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The Complete Milk Street TV Show Cookbook

Complete Milk Street Tv Show Cookbook


Christopher Kimball Signature Timer



Time in the kitchen is an odd thing. It is both absolute and variable. On one hand, a soft-cooked egg requires exact timing. On the other, time in the kitchen can move slowly; it has its own rhythm.

Julia Child was one of those cooks who rarely used a timer; it was internal. She would simply check the bread or the roast just before it was ready. I, however, am in desperate need of a good timer because I forget everything. I put a baguette in a 375°F oven for seven minutes to warm it; twenty minutes later I realize that it’s still in there!

I have championed many kitchen timers over the years, and then my ardor cools. I finally got frustrated using other people’s timers and decided to design my own. I’ve known the folks at Thermoworks for years (they produce the top-notch Thermopen, a digital kitchen thermometer), so we sat down over dinner and started working on a design.

My list of “must haves” included the following: small and lightweight enough to carry around one’s neck; buttons that are large enough for an adult; a two-event function that is easy to toggle; a clear and large Start/Stop button; and no strange “Mode” buttons, which have never made any sense to me. I don’t want to have to choose between a clock, a count-up mode and a regular timer.

After 18 months of design, production and manufacturing, the timer is finally available. The first thing you will notice is that it is small and lightweight, but not so small that it is hard to use. (One of my favorite timers has this problem.) The other thing is that there is a double-window. You can see two separate events simultaneously, without having to toggle back and forth. When you want to start timing, add a time, or stop timing an event, simply hit the up-down arrow button to select which event you want to modify. (An arrow also appears in the window next to the chosen event.)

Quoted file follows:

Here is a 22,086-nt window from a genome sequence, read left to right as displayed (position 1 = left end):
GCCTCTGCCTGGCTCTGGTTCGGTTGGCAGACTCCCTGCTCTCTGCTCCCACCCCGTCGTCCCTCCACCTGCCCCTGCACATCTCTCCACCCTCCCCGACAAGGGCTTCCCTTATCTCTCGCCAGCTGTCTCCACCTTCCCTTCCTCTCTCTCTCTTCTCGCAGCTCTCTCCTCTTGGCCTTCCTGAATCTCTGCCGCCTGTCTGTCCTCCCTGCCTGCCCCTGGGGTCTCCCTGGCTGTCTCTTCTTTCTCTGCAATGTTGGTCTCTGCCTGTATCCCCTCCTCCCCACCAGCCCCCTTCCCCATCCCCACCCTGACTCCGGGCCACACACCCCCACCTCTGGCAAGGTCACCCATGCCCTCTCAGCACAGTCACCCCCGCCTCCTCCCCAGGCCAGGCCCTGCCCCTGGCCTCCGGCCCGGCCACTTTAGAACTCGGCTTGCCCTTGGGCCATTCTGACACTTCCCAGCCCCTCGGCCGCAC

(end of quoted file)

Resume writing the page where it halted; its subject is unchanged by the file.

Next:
I also like that the Start/Stop button is the largest button on the timer and it is rendered in bright orange. You can’t miss it. (For some reason, many other timers make this key button the same size as other, less relevant functions.) Three other useful modifications. First, once a timer sounds, it will continue counting up so you know how much time has elapsed since the end of the measured period. Second, once you stop a timer and hit the Start/Stop button a second time, it brings up the time originally set. (This is helpful when, for example, you are timing a cake but setting the timer for smaller increments so you can check its progress.) Finally, if you zero out one of the two windows and hit Start/Stop, the timer will count up. Essentially, this is a stopwatch function.

The timer does have a lanyard for placing around your neck (it's light and easy to carry) and also has a clip on the back for attaching to an apron or shirt.

A word about how to use this kitchen timer: With two events displayed at all times, I set the top timer for the total time that the recipe will take and then set the bottom timer for a shorter time so that I can check on its progress. Very helpful.

The folks at Thermoworks only sell their products on their own website. To purchase our timer, click here.


This month’s prize package includes a collection of Christopher Kimball for Kuhn Rikon cookware, including the Christopher Kimball for Kuhn Rikon Collection Wok Skillet, Tongs, Traverse Whisk, Softedge Quick Turn Spatula, Serrated Pocket Peeler, Spider Skimmer, All-Purpose Kitchen Grater, Ratchet Grinder, Storage Jars, Everything Ladle, Pop-Up Steamer Basket, and Duromatic Pressure Cooker.

$488 VALUE


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